What you need to know about Rent-to-Own products
November 2, 2018
Rent-to-own (RTO) is a form of hire purchase whereby you pay for a product by weekly, fortnightly, or monthly instalments. It’s typically used by people who are unable to purchase products outright, or who cannot obtain credit, with popular RTO items being televisions and white goods such as fridge freezers, cookers, and washing machines.
Companies in this sector have been the subject of criticism in the past, partly due to extortionate rates of interest attached to their agreements. It’s a significant issue that can cause a huge escalation in debt if you fall behind with payments, and consumers have reported unfair treatment by the lender once in arrears with their rent-to-own contract.
Other characteristics of rent-to-own are also worth knowing about before taking on this type of debt. These include potentially high costs for delivery and installation of a product, and how you’re treated if you do fall behind. But first let’s look at the interest rates you might be charged.
Rent-to-own and excessive rates of interest
Rent-to-own companies tend to charge interest rates of around 70% to 99% APR on their goods. A typical RTO agreement lasts between one and three years, which means the price you actually pay for your purchase is far higher than if you’d bought it outright. Once you miss a payment, high charges and fees are applied, placing you into a debt spiral if you don’t act quickly.
The Financial Conduct Authority has expressed concerns regarding how RTO companies carry out affordability assessments on potential customers. A typical customer base could include low earners, unemployed, and vulnerable individuals, in which case affordability checks should be more stringent than usual to prevent massive indebtedness among this demographic.
If you fall behind with repayments it can be difficult to avoid serious debt due to the levels of interest applied, and excessive charges/fees. Your contract may allow you to return the item(s) with no penalty and without further payments being required, but you may already have paid a significant sum.
Clarity of pricing
Pricing transparency has been an issue in the rent-to-own sector, so it’s vital that if you’re going to take on this type of credit you check the overall price you’ll pay including delivery, installation, and any warranties or insurance required.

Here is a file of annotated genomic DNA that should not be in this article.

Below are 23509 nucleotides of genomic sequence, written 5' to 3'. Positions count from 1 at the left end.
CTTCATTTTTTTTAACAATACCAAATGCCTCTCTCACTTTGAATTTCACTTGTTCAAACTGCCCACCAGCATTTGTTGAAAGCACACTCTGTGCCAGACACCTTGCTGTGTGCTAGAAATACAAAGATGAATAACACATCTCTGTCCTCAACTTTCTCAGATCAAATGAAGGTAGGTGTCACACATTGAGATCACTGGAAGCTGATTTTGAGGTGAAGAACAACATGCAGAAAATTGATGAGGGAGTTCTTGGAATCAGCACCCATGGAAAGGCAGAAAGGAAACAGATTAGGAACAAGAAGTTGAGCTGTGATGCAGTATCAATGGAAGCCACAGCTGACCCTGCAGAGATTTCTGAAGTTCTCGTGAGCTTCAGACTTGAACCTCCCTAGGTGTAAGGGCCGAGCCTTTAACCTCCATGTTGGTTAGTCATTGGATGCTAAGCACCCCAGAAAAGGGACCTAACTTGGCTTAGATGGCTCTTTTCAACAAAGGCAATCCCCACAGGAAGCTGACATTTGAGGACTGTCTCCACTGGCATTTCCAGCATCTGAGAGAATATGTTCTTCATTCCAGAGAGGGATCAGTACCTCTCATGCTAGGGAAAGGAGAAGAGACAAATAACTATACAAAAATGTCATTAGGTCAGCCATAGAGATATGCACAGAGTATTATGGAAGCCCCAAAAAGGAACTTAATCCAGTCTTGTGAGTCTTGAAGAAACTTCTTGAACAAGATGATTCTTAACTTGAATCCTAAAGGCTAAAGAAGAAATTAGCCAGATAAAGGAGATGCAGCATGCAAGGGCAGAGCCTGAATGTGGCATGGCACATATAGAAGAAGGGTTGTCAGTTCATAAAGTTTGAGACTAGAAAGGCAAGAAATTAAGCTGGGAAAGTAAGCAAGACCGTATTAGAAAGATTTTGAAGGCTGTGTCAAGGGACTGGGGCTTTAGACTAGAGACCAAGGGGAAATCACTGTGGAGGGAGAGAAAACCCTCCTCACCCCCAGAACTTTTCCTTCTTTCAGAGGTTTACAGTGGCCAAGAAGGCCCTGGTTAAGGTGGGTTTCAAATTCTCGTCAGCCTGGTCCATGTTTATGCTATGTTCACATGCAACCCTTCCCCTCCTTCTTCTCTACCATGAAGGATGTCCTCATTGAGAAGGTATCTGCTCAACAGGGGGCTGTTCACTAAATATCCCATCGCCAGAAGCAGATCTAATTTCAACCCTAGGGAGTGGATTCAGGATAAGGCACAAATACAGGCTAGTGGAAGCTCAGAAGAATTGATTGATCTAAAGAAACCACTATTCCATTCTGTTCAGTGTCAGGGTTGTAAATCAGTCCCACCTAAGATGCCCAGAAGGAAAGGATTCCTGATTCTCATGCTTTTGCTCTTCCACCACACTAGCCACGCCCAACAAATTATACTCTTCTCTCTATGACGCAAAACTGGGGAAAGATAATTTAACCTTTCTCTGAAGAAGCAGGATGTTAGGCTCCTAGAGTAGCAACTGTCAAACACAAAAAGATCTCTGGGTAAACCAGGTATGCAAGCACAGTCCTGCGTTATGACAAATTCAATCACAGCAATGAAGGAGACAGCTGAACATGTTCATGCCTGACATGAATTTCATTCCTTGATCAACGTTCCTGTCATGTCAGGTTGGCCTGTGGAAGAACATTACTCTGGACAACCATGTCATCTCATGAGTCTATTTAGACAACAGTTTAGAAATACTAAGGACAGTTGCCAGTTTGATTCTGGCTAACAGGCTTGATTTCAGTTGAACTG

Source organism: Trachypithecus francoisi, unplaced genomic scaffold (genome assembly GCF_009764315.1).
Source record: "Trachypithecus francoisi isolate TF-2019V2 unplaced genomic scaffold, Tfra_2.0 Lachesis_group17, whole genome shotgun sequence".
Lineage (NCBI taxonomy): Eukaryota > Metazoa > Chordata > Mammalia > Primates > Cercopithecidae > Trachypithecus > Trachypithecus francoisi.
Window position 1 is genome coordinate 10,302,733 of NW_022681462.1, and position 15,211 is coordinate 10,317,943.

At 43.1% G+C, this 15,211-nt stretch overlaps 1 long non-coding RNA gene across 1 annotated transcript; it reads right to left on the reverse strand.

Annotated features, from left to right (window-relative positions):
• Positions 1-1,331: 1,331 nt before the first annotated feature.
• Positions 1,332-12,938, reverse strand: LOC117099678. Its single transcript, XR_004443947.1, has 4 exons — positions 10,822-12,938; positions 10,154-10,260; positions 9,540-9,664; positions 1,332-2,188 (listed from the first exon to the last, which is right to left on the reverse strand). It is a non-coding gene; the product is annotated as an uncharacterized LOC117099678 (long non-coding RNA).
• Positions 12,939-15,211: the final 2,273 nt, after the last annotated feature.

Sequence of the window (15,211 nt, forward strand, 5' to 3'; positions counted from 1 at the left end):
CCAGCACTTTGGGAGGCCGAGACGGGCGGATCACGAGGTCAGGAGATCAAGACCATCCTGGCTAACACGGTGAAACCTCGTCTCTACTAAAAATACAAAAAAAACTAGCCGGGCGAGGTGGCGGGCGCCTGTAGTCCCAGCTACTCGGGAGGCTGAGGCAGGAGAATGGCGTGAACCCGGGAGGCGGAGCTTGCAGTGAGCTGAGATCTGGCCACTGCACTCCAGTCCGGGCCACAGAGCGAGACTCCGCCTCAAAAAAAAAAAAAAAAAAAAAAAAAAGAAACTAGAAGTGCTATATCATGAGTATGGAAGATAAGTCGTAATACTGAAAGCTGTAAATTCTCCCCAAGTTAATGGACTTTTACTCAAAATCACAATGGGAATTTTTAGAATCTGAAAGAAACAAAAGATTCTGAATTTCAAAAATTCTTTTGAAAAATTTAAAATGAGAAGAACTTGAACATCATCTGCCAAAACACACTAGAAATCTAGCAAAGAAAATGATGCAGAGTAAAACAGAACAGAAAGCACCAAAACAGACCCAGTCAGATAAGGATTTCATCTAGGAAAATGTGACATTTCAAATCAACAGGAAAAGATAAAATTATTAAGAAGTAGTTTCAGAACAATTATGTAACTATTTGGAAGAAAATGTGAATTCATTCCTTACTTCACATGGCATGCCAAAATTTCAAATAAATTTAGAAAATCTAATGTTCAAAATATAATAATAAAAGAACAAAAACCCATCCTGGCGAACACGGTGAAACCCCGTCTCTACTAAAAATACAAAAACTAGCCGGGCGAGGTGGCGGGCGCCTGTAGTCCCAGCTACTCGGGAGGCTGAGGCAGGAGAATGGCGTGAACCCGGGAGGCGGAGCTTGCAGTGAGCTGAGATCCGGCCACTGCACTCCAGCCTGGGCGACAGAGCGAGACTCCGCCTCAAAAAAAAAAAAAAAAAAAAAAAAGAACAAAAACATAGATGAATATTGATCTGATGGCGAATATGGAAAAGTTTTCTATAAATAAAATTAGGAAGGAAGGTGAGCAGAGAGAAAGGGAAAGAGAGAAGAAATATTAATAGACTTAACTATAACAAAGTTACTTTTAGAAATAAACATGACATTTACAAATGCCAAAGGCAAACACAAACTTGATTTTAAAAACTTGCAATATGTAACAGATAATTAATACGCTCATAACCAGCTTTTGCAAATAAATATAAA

The rent-to-own market is regulated by the Financial Conduct Authority (FCA) which carries out stringent checks on companies operating in the sector. The risk of financially vulnerable people taking on this type of debt is high, and affordability checks are one of the key issues that need to be regulated.
At the end of a rent-to-own contract
What happens at the end of a rent-to-own contract can vary. You may own the product in full, or could be required to make a final payment before ownership passes to you. Alternatively, your lender may allow you to upgrade your purchase by starting a new contract.
One of the fundamental reasons people are attracted to rent-to-own is the relative ease of borrowing. If repayments fall behind, however, high fees and interest rates cause debts to escalate very quickly and you may feel you need to miss other important payments simply to meet your rent-to-own contract.
Falling behind with payments to other creditors can also cause serious repercussions, however, and it’s important to prioritise your debts correctly. UK Debt can help if you’re struggling to keep up with rent-to-own repayments or other financial obligations.
Our licensed insolvency practitioners will advise on your best options, and offer an initial meeting free-of-charge. Please call to arrange a same-day consultation with one of our expert team.
Banks and other financial institutions have an automatic right to offset the credit balances held in their customers’ bank accounts […]
Joint and several liability is a term used in relation to personal debt when the borrowing is in joint names. […]
A personal guarantee is a formal written assurance that makes the guarantor personally liable for a debt if a default […]